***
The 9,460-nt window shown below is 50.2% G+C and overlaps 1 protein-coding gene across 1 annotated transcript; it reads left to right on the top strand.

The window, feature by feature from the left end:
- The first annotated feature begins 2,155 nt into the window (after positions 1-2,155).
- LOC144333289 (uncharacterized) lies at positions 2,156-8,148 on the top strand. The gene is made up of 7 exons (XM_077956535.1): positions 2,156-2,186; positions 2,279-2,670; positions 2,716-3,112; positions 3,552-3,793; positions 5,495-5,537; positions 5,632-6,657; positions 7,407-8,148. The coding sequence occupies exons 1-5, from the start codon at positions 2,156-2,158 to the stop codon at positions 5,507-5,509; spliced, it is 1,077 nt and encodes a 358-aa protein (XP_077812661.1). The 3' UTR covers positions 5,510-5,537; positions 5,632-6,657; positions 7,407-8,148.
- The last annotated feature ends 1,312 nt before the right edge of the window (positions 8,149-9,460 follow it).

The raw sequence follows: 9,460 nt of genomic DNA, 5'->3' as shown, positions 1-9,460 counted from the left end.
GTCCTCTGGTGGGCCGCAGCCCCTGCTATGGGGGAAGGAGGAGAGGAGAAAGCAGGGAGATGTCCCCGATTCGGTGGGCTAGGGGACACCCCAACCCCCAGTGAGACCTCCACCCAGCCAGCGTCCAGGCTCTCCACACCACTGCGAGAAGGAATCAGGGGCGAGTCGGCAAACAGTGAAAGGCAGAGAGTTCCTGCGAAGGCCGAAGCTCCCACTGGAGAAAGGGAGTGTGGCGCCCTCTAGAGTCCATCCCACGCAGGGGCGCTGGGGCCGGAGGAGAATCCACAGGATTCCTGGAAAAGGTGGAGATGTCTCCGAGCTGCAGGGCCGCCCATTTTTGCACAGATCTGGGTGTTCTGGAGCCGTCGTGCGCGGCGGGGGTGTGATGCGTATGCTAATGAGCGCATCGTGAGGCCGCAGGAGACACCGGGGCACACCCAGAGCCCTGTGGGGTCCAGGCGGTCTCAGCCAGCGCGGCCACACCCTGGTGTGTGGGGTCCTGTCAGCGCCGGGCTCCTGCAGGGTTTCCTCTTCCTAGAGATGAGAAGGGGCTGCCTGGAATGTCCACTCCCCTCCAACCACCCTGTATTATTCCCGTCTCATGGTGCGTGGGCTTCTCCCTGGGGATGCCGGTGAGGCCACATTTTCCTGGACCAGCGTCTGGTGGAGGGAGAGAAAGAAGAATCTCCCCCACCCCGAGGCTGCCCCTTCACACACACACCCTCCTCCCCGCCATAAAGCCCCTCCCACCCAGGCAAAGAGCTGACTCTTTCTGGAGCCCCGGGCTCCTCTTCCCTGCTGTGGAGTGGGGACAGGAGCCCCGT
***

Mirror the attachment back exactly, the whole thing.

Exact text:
The 9,460-nt window shown below is 50.2% G+C and overlaps 1 protein-coding gene across 1 annotated transcript; it reads left to right on the top strand.

The window, feature by feature from the left end:
- The first annotated feature begins 2,155 nt into the window (after positions 1-2,155).
- LOC144333289 (uncharacterized) lies at positions 2,156-8,148 on the top strand. The gene is made up of 7 exons (XM_077956535.1): positions 2,156-2,186; positions 2,279-2,670; positions 2,716-3,112; positions 3,552-3,793; positions 5,495-5,537; positions 5,632-6,657; positions 7,407-8,148. The coding sequence occupies exons 1-5, from the start codon at positions 2,156-2,158 to the stop codon at positions 5,507-5,509; spliced, it is 1,077 nt and encodes a 358-aa protein (XP_077812661.1). The 3' UTR covers positions 5,510-5,537; positions 5,632-6,657; positions 7,407-8,148.
- The last annotated feature ends 1,312 nt before the right edge of the window (positions 8,149-9,460 follow it).

The raw sequence follows: 9,460 nt of genomic DNA, 5'->3' as shown, positions 1-9,460 counted from the left end.
GTCCTCTGGTGGGCCGCAGCCCCTGCTATGGGGGAAGGAGGAGAGGAGAAAGCAGGGAGATGTCCCCGATTCGGTGGGCTAGGGGACACCCCAACCCCCAGTGAGACCTCCACCCAGCCAGCGTCCAGGCTCTCCACACCACTGCGAGAAGGAATCAGGGGCGAGTCGGCAAACAGTGAAAGGCAGAGAGTTCCTGCGAAGGCCGAAGCTCCCACTGGAGAAAGGGAGTGTGGCGCCCTCTAGAGTCCATCCCACGCAGGGGCGCTGGGGCCGGAGGAGAATCCACAGGATTCCTGGAAAAGGTGGAGATGTCTCCGAGCTGCAGGGCCGCCCATTTTTGCACAGATCTGGGTGTTCTGGAGCCGTCGTGCGCGGCGGGGGTGTGATGCGTATGCTAATGAGCGCATCGTGAGGCCGCAGGAGACACCGGGGCACACCCAGAGCCCTGTGGGGTCCAGGCGGTCTCAGCCAGCGCGGCCACACCCTGGTGTGTGGGGTCCTGTCAGCGCCGGGCTCCTGCAGGGTTTCCTCTTCCTAGAGATGAGAAGGGGCTGCCTGGAATGTCCACTCCCCTCCAACCACCCTGTATTATTCCCGTCTCATGGTGCGTGGGCTTCTCCCTGGGGATGCCGGTGAGGCCACATTTTCCTGGACCAGCGTCTGGTGGAGGGAGAGAAAGAAGAATCTCCCCCACCCCGAGGCTGCCCCTTCACACACACACCCTCCTCCCCGCCATAAAGCCCCTCCCACCCAGGCAAAGAGCTGACTCTTTCTGGAGCCCCGGGCTCCTCTTCCCTGCTGTGGAGTGGGGACAGGAGCCCCGT